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Military Matters

  • In Their Words: Sense of duty

    C.J. Risak

    Correspondent

    Even coming out of high school, Joe Ponds — now known as “Dr. Joe” to many of those he taught after receiving his Ph.D. — had a sharp sense of what was right. And what was wrong.

     

    When he got involved in the military in 1965, serving in Vietnam in 1969-70, he experienced some of both.

  • Reunited friends recall 'Flip-Flops and Boxer Shorts'

    Joe Ponds

    Special to the Chronicle

    For more than 44 years I had assumed that one of my flight school classmates, Bob Poland, had perished in an automobile accident following his tour of duty in Vietnam.

  • In the line of fire

    Jeff Bryan

    Riverland News

    Thursday, the United States, if not the world, took time to remember the events of Sept. 11, 2001.

    Thursday, Alex Roberts planned to spend time with his 3-1/2-year-old son, family and friends, and enjoy a portion of his day on the Rainbow River. Whatever he opted to do, it was certainly a far cry from what he has done the past seven months.

     

  • In Their Words: Airborne aspirations

    C.J. Risak

    Correspondent

    It really started when he was still in school, this fascination with flying. 

     

    “I learned to fly when I was a junior in high school,” Scott Bouldin said, noting that when he went into the military he “probably had 40 or 50 hours in the air.”

  • In Their Words: Blazing the trail

    C.J. Risak

    Correspondent

    Like so many Americans, Florence McCann couldn’t wait. So she lied.

    McCann was 18 and, after graduating from South Hills High School and receiving a vocational school diploma outside of Pittsburgh, she wanted to get involved in the war effort. The year was 1943 and McCann had her sights set on becoming part of the WAVES, or Women Accepted for Volunteer Emergency Service, a newly formed division of the U.S. Navy.

  • In Their Words: Lifesaving delay

    C.J. Risak

    Correspondent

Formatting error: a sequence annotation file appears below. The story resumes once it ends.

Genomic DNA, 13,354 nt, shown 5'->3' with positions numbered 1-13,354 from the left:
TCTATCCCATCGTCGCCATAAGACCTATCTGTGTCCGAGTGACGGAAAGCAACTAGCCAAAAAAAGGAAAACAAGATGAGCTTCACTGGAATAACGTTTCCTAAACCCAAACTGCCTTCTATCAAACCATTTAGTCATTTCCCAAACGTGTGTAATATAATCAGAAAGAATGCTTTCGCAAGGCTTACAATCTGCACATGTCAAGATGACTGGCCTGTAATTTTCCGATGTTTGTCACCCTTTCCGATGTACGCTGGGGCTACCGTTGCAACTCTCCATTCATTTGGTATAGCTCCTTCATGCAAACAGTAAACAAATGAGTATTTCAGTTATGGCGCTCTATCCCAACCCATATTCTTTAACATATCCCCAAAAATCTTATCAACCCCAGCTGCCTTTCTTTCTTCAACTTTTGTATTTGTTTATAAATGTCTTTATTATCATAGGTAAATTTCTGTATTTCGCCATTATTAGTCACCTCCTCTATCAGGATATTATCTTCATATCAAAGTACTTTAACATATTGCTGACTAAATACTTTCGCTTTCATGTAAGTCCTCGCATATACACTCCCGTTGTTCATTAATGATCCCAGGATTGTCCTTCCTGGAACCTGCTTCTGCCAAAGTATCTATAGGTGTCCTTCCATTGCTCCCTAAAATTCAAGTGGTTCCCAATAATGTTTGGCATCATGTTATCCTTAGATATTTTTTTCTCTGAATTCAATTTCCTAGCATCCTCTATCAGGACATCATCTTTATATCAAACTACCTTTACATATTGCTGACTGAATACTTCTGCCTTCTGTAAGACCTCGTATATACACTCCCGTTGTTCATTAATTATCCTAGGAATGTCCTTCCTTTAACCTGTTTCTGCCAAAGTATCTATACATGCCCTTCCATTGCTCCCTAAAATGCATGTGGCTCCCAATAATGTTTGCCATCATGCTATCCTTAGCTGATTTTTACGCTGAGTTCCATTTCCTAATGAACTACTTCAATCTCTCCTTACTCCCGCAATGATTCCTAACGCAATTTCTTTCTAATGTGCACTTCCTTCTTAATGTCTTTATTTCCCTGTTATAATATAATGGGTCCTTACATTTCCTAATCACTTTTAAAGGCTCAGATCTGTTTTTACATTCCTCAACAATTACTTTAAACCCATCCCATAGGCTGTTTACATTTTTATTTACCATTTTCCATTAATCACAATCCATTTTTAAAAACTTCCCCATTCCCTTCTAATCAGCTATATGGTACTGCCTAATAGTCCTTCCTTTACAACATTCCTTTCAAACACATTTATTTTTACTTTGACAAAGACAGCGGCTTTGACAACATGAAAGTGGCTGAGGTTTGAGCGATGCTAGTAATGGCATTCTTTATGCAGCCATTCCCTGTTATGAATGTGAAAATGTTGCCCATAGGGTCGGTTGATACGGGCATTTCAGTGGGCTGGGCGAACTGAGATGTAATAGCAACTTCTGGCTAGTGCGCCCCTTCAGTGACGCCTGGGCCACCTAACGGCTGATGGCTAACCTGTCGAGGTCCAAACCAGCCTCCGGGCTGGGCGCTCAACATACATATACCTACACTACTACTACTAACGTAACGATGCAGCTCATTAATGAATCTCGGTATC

Richard Grier missed his flight. It was a fortunate turn of events for him.

  • In Their Words: Surviving Sugar Loaf

    C.J. Risak

    Correspondent

    Trying to explain why something happens to someone, and then attempting to clarify why it happened at that particular moment, often ends up as an exercise in abject futility.

     

  • In Their Words: Early call

    C.J. Risak

    Correspondent

    If, by chance, you ever wanted to know anything about tanks, the guy to ask is Gerry Hodum. And not just because Hodum turned a curiosity into an obsessive thirst for knowledge. For him, there was a definite need to know, mainly because if he didn’t, lives would be lost.

     

  • In Their Words: Red Level to Western Front

    C.J. Risak

    Correspondent

    Nolan Sassard has done a lot of traveling in his life, a great deal of it covering the central Florida area. It’s surprising considering his pace has not slackened, even though on July 27 — that’s today — he will turn 90.

     

    “I just don’t like to sit at home,” Sassard said insistently. “I’m not going to sit in the house 24 hours a day.”

  • In Their Words: Instrumental to victory

    C.J. Risak

    Correspondent

    Albert Giacchi died 13 years ago at the age of 76. A couple of years prior to his death, he was given at least some credit due to him for what he did during World War II, when he was given the opportunity to sail once again on the S.S. Jeremiah O’Brien.